In the mid-1980s, near the end of his life, Raymond Williams tried to sum up what the countryside meant to him in his last novel he wrote, People of The Black Mountains.
Who is Raymond Williams?
For decades, Williams had been one of Britain’s most celebrated critics of literature and culture, but in semi-retirement he returned to the rolling Welsh borders where he grew up, buying a cottage in Craswall on the edge of the Black Mountains. Here he’d take his wife Joy and daughter Merryn on long walks, a flat cap on his head, retracing his past. But he was not sentimental about nature. Those hills were “black, a cellular black, under storm cloud,” he wrote; “a pitted honeycomb of darkness within darkness.”
In his literary and academic writing, Williams pioneered the idea that the countryside was beautiful, but cruel for the working classes into which he was born. He joined the Communist Party in his teens, and although his membership lapsed in the 1940s, the idea of injustice by the ruling classes had settled in his bones, moulding his left-leaning political foundations.
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Williams was born in the village of Pandy, Monmouthshire in 1921, in a rural world changing irrevocably. With industrialisation, many had left the fields for the mines and factories. And as mass education improved, social mobility took people away from their roots, something Williams was one of the first to chronicle.
From a young age, Williams knew he was different. He spent his childhood on the land, helping farmers with the harvest, but he also loved learning, and was brilliant at it. In 1939, he left Wales for Cambridge University and began his academic career.
In 1940, Williams enlisted in the British Army and ended up in the Guards Armoured Division, where he took part in the invasion of Normandy and the liberation of Belgium and the Netherlands. After the war, he resumed his academic career, becoming first an adult education tutor at the University of Oxford and, from 1961, professor of modern drama at Cambridge.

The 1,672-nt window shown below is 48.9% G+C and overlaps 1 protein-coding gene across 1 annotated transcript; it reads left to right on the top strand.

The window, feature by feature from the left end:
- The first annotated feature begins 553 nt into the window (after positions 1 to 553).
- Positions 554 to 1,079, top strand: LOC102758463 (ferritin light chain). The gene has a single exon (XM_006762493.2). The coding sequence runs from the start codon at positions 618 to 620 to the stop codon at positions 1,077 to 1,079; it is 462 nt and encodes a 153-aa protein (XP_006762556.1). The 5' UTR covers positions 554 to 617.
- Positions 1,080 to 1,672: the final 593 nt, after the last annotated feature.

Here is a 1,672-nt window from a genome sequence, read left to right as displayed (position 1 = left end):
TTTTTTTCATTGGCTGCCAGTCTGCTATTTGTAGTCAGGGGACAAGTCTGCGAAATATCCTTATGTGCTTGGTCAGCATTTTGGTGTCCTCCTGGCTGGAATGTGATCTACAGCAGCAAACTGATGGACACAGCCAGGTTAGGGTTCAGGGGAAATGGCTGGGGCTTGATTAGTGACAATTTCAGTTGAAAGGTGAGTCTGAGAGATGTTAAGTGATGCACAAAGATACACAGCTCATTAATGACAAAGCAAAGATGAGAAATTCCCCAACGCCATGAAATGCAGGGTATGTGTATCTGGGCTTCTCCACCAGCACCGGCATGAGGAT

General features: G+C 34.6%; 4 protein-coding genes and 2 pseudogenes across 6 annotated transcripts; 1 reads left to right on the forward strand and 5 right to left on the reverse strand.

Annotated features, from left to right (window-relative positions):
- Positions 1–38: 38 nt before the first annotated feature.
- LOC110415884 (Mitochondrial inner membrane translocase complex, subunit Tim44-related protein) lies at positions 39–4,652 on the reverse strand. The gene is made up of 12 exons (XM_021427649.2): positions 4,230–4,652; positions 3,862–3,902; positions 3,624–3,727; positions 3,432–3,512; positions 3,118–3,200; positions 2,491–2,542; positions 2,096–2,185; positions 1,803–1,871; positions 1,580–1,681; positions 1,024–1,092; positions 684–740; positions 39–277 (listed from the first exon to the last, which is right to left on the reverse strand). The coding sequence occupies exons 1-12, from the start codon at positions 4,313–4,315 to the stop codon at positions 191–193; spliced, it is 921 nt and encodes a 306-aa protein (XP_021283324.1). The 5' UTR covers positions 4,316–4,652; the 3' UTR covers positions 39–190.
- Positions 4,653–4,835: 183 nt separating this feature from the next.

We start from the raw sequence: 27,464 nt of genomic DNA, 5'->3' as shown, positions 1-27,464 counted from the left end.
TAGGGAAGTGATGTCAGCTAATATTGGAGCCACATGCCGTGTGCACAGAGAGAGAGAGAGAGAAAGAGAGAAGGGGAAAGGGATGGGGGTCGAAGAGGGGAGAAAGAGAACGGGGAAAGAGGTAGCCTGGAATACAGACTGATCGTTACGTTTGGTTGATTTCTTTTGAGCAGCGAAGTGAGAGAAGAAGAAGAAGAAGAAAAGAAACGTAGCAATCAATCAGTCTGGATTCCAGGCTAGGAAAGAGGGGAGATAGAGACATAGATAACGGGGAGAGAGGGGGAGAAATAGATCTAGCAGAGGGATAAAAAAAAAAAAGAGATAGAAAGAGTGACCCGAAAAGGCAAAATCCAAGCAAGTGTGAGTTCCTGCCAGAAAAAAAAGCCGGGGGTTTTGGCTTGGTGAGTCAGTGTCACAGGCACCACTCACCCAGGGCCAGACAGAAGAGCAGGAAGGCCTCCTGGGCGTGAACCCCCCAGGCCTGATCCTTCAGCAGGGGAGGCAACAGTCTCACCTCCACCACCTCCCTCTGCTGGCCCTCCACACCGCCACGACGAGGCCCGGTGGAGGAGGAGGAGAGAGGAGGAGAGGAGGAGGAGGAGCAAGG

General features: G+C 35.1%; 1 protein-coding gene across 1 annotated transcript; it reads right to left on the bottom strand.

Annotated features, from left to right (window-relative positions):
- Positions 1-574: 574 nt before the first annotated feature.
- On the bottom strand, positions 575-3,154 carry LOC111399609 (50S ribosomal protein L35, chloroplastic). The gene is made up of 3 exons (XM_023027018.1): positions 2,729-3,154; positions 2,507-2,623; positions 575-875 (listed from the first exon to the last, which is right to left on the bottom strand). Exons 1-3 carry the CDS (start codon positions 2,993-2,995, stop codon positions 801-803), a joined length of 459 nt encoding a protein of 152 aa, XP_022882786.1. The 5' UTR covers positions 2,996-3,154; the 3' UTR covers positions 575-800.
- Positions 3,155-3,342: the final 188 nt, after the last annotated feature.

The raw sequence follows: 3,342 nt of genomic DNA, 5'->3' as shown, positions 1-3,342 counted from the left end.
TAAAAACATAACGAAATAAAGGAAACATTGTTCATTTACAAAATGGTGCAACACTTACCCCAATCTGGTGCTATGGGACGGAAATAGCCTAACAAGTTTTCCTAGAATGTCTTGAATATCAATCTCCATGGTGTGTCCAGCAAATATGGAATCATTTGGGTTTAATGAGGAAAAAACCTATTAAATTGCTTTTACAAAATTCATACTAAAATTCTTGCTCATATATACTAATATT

The novels that changed his career
In 1958, his book Culture and Society made him a literary sensation. This radical change in status brought guilt. His 1960 debut novel Border Country is a disguised biography of sorts, telling the story of an academic who returns to the village when his railway worker father is dying (his father Harry worked on the Abergavenny to Hereford line).
Williams’ 1973 book The Country and The City tore apart romanticised depictions of rural life in literature. He debunked notions of the ‘golden age’ championed by the writers JB Priestley and HV Morton, and dismissed all nostalgia for primitive living. What were the historic alternatives to modern plumbing, working cars, painkillers, contraceptives and canned food? “Dirty water, a four-mile walk each way to work, headaches, broken women, hunger,” he wrote.
In many ways, Williams remained true to his roots. It is right that he returned to the landscape of his birth, spending his last years travelling the Black Mountains, and writing about them beautifully: “At dawn, the eastern slopes can be red; pale gold and dead winter bracken, against the white of snow”. His deep respect for the land permeated his work in full colour, and is all there in his books for us to explore.